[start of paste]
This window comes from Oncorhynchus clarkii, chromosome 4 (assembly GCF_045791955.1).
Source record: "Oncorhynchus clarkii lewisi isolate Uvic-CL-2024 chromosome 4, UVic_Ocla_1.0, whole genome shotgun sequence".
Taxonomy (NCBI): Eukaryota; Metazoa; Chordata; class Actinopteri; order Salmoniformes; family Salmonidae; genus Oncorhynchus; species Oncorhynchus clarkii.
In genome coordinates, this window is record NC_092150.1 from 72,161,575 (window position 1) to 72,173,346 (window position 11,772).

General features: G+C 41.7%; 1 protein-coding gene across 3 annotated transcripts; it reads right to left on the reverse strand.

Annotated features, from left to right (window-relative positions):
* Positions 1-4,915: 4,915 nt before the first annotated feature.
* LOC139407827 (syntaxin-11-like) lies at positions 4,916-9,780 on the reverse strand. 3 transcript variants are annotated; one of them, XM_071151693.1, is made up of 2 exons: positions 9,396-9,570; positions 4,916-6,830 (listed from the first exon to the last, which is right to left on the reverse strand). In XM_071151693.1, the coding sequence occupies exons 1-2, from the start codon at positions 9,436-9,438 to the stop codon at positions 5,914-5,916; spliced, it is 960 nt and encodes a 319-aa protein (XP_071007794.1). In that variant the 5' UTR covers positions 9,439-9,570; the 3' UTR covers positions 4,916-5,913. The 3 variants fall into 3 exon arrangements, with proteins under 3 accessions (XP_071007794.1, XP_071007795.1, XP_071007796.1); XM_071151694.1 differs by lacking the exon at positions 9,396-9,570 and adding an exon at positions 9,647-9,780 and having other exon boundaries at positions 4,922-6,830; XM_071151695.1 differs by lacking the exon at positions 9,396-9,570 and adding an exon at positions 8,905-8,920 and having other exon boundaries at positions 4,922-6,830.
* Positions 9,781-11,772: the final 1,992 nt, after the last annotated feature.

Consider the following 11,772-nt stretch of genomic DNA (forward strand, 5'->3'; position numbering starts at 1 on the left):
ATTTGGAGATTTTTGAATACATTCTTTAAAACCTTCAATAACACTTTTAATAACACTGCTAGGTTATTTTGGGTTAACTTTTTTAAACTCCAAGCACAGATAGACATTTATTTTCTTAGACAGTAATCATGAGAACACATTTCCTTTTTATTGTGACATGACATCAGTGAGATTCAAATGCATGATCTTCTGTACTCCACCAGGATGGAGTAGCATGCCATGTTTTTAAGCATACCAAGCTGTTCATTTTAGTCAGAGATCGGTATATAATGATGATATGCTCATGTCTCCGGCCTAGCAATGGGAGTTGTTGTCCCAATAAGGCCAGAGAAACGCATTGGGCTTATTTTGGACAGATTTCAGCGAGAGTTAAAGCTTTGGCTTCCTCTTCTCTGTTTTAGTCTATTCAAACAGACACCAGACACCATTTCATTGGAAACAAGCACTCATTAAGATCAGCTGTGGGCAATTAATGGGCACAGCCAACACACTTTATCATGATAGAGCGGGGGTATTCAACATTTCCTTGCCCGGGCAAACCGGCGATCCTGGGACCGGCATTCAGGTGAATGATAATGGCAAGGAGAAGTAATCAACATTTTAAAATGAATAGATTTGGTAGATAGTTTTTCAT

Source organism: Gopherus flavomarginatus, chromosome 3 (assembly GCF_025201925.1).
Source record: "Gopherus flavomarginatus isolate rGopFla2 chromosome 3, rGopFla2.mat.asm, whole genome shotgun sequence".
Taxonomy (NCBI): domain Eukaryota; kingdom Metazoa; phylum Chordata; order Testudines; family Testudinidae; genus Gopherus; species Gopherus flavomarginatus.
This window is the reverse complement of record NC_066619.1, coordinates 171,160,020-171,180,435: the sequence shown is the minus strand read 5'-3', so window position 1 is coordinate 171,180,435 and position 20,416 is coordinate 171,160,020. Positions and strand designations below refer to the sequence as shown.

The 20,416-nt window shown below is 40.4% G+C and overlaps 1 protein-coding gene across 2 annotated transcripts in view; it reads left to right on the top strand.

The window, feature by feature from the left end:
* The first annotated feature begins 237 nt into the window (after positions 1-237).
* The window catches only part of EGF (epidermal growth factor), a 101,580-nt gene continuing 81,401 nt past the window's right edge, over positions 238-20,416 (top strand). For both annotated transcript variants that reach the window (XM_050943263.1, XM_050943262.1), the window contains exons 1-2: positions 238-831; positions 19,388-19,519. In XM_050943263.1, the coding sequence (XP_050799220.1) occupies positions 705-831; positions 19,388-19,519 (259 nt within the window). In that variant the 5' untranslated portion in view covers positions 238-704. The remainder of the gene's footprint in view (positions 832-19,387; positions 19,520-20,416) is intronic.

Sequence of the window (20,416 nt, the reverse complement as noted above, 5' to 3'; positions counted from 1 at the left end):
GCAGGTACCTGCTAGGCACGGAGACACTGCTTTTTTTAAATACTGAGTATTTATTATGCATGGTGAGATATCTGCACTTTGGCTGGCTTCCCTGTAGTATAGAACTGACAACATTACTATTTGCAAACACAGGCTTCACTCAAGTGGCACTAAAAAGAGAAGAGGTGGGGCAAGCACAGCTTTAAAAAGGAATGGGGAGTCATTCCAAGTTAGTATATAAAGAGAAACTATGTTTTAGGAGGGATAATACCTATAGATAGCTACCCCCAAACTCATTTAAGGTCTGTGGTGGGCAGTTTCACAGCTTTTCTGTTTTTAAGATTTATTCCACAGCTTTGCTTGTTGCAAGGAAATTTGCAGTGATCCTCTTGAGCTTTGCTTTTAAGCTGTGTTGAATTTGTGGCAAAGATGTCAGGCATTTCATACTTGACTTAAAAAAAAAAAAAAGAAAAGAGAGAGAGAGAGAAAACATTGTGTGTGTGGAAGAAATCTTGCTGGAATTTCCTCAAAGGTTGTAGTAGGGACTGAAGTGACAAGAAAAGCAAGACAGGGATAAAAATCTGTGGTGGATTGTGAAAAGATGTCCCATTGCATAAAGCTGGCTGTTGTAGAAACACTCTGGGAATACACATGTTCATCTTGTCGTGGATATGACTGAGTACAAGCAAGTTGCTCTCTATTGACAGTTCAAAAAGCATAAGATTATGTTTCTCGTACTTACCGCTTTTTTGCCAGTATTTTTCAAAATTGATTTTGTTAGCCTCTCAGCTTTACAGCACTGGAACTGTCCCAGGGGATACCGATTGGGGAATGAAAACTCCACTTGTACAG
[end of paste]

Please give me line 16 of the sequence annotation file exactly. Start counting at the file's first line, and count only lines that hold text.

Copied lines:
The 20,416-nt window shown below is 40.4% G+C and overlaps 1 protein-coding gene across 2 annotated transcripts in view; it reads left to right on the top strand.